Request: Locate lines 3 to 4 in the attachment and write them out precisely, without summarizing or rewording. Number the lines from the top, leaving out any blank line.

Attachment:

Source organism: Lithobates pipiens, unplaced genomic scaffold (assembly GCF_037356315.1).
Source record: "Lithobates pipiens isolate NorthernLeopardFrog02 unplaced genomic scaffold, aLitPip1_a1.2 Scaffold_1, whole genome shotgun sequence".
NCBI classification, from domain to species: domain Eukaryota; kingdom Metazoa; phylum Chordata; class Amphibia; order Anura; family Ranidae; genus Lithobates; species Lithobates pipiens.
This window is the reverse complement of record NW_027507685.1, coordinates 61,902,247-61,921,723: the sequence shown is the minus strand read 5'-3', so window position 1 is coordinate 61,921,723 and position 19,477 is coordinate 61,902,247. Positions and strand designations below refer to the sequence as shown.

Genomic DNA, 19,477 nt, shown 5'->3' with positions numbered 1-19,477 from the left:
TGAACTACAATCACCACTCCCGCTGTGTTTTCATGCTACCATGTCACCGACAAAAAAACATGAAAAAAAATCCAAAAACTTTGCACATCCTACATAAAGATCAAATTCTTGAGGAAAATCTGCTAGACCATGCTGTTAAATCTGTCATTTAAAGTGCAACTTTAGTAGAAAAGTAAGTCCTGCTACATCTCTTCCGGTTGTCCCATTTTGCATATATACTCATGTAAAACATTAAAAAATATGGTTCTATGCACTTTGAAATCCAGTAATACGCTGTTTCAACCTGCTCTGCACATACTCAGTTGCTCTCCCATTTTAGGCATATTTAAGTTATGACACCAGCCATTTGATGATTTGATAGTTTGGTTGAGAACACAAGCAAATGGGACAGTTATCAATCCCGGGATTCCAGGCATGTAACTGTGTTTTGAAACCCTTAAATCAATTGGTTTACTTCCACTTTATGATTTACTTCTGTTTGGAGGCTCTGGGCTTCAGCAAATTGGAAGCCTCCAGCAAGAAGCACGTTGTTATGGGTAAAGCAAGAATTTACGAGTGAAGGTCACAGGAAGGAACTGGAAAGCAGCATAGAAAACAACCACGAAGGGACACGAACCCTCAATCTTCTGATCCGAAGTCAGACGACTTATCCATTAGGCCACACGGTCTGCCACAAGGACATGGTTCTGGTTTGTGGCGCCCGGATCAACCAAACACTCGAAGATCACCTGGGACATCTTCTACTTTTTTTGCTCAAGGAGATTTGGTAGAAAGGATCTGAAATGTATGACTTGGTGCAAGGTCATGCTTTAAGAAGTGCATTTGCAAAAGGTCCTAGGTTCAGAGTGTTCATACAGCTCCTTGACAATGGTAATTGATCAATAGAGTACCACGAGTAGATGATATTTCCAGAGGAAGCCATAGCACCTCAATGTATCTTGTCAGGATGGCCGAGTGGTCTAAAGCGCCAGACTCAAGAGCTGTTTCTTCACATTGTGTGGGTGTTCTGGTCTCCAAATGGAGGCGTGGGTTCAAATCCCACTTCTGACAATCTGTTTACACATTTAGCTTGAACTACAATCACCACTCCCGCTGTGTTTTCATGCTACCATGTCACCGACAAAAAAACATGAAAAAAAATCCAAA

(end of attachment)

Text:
NCBI classification, from domain to species: domain Eukaryota; kingdom Metazoa; phylum Chordata; class Amphibia; order Anura; family Ranidae; genus Lithobates; species Lithobates pipiens.
This window is the reverse complement of record NW_027507685.1, coordinates 61,902,247-61,921,723: the sequence shown is the minus strand read 5'-3', so window position 1 is coordinate 61,921,723 and position 19,477 is coordinate 61,902,247. Positions and strand designations below refer to the sequence as shown.